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Pitt Cue – CLOSED

Restaurants, Barbecue Liverpool Street
4 out of 5 stars
(5user reviews)
Pitt Cue Co, Moorgate, 2016 (© Paul Winch-Furness)
© Paul Winch-Furness
Pitt Cue Co, Moorgate, 2016 (© Paul Winch-Furness)
© Paul Winch-Furness
Pitt Cue Co, Moorgate, 2016 (© Paul Winch-Furness)
© Paul Winch-Furness
Pitt Cue Co, Moorgate, 2016 (© Paul Winch-Furness)
© Paul Winch-Furness

Time Out says

Please note, Pitt Cue has now closed. Time Out Food editors, July 2019.

The most memorable things about Pitt Cue’s first restaurant on Newman street (which they opened after the success of their van under Hungerford Bridge) were the insanely long queues and crazily good pulled pork. Now they’ve closed the Soho site, ditched the street food and opened a shiny restaurant in the shadow of the Gherkin where you can – gasp – actually book.

Gone are the metal trays piled with meat and washed down with pickleback shots. Say hello to white china, napkins, a long wine list and cuts of beautiful meat. This is a completely new animal – let’s call it Pitt Cue Premium. That’s not to say it’s bad, it most certainly isn’t. It’s just very different.

The food continues to be impressive, and still a heart attack waiting to happen. Melt-in-the-mouth short rib beef came with dangerously delicious bone marrow soaked bread. Bone marrow mash as divine as ever, while carrot salad with cow curd provided a welcome change of texture.

What’s missing is the intimate atmosphere and casual vibe of the previous incarnation. Instead, this is a more corporate set up, the hipster crowd replaced by boozing city boys. It feels like Pitt Cue has grown up, but lost its soul along the way.


Address: 1 Devonshire Sq
Transport: Tube: Liverpool St
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Users say (5)

4 out of 5 stars

Average User Rating

4.3 / 5

Rating Breakdown

  • 5 star:3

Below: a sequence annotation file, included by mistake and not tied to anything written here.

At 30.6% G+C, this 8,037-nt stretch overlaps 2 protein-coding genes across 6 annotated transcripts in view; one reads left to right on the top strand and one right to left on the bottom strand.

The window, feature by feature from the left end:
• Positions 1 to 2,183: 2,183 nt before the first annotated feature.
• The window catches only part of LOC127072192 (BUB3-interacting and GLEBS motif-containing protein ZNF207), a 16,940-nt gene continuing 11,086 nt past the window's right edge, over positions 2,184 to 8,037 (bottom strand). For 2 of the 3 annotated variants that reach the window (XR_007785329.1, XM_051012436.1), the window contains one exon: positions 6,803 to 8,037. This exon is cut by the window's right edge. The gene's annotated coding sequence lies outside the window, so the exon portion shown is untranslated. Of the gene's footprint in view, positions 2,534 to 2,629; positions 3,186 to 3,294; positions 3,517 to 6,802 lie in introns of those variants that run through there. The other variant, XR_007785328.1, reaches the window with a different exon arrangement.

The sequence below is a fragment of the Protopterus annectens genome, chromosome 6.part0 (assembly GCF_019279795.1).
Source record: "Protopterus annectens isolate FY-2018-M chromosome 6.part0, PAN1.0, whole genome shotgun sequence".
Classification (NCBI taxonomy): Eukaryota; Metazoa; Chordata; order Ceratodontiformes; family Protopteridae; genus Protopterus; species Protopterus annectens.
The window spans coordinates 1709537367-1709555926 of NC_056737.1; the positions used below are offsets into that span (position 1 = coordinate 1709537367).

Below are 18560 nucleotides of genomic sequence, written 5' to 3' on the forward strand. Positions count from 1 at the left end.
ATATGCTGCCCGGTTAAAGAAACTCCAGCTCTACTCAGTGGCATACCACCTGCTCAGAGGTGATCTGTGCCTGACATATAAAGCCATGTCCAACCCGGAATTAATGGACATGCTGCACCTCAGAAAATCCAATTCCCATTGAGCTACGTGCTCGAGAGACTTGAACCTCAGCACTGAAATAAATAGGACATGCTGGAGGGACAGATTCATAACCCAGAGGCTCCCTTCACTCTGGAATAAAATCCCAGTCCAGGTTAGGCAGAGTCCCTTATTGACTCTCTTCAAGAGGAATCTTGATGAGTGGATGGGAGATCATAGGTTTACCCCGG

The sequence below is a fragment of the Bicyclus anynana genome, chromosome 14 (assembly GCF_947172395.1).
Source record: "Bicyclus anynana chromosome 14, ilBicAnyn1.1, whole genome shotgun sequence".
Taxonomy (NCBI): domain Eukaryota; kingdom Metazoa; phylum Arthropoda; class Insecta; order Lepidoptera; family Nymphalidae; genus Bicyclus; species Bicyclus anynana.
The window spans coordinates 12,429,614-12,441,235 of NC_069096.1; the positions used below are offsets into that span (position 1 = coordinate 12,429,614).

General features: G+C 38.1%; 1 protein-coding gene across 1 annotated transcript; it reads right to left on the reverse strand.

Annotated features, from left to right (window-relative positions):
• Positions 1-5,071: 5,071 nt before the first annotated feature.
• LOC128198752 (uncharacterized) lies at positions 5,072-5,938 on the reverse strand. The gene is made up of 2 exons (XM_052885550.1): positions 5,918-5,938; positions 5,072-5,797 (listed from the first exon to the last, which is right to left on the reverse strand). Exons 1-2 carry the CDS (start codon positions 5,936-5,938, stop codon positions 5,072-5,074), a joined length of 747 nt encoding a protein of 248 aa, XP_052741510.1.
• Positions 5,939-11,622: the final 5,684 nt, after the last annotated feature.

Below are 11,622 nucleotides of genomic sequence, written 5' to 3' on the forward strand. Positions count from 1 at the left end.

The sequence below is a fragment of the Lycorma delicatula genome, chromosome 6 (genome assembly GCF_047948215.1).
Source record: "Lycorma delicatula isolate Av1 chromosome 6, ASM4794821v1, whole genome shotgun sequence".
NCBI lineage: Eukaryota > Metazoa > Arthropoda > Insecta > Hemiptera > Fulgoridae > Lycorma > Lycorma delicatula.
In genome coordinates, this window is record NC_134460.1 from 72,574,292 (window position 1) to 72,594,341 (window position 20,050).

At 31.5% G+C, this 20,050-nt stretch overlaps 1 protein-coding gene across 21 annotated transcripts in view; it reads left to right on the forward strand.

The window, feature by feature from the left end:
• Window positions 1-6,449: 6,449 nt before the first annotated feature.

• 4 star:2
  • 3 star:1
  • 2 star:0
  • 1 star:0
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I was so sad when the original Pitt Cue closed down. It broke my heart-- even though I silently cursed it every time I had to queue outside. It's reopen again, but now with their restaurant in Devonshire Square, you pretty much never have to worry about queuing again. However, it does not have that same homey feel. You know what? That's fine, I am not here for that. I wan't meat. Pure and simple. And Pitt Cue does not disappoint.  Delicious. Definitely make your way here and give it a try. The marrow toast is mandatory. 

the whole point of Pitt Cue was always, and still is, the food. I went to the Soho one many times, i found the queues interminable, the room brutally uncomfortable - but i didn't care when the food was as remarkable as it was...i lived in the deep south of the USA for several years and i believe that the quality ( though not the portion sizes or value for money) of the Pitt Cue offering would put them in the top half dozen places I ate BBQ at out there. There is not another place in London, let alone England, that does what Pitt Cue does, so well. Every time we ate at the Soho restaurant, we would eat something that we insisted was the best we'd ever had, of its type.

The city restaurant is a nightmare to find and the acoustics are atrocious. We waited 90 minutes to be served food, which is obviously absurd but it's kind of in keeping with the Soho vibe - which was that you had to wait, albeit in a queue rather than sitting at a table.

With that proviso, I'm happy to report that the food is still incredible. We had the best pork rump any of us had ever eaten, I mean there were grown men making animal noises unselfconsciously, as they chomped down. We could moan about how quickly the specials seem to run out but Pitt Cue was never about the refined restaurant experience, it was, and still is, all about some of the most sensational food you will ever eat and I said that as someone who has eaten everywhere in London, from Gordon Ramsay at Royal Hospital Road, via Chez Bruce, to St Johns. It's right up there.


I had one glorious trip to the old Pittcue and loved it, so was v excited to visit the new one. First thing - it's pretty hard to find. Devonshire Sq is a maze with poor signage. The restaurant itself has a lovely vibe  and in space, light and airiness is the polar opposite of the old location.

I consider myself a foodie and love trying new things, but I think it is the very definition of pretentiousness when every single thing on the menu needs to be explained. The menu takes a minimalist approach to telling you what the food is. The waitress was very obliging in explaining the dishes - but may want to rethink the continuous 'don't worry about the thick layer of fat'  'its not greasy'. Anyway 6 of us ate, with several bottles of wine and dessert, we all enjoyed our food but none of us was blown away. The bill came in at around £60 each.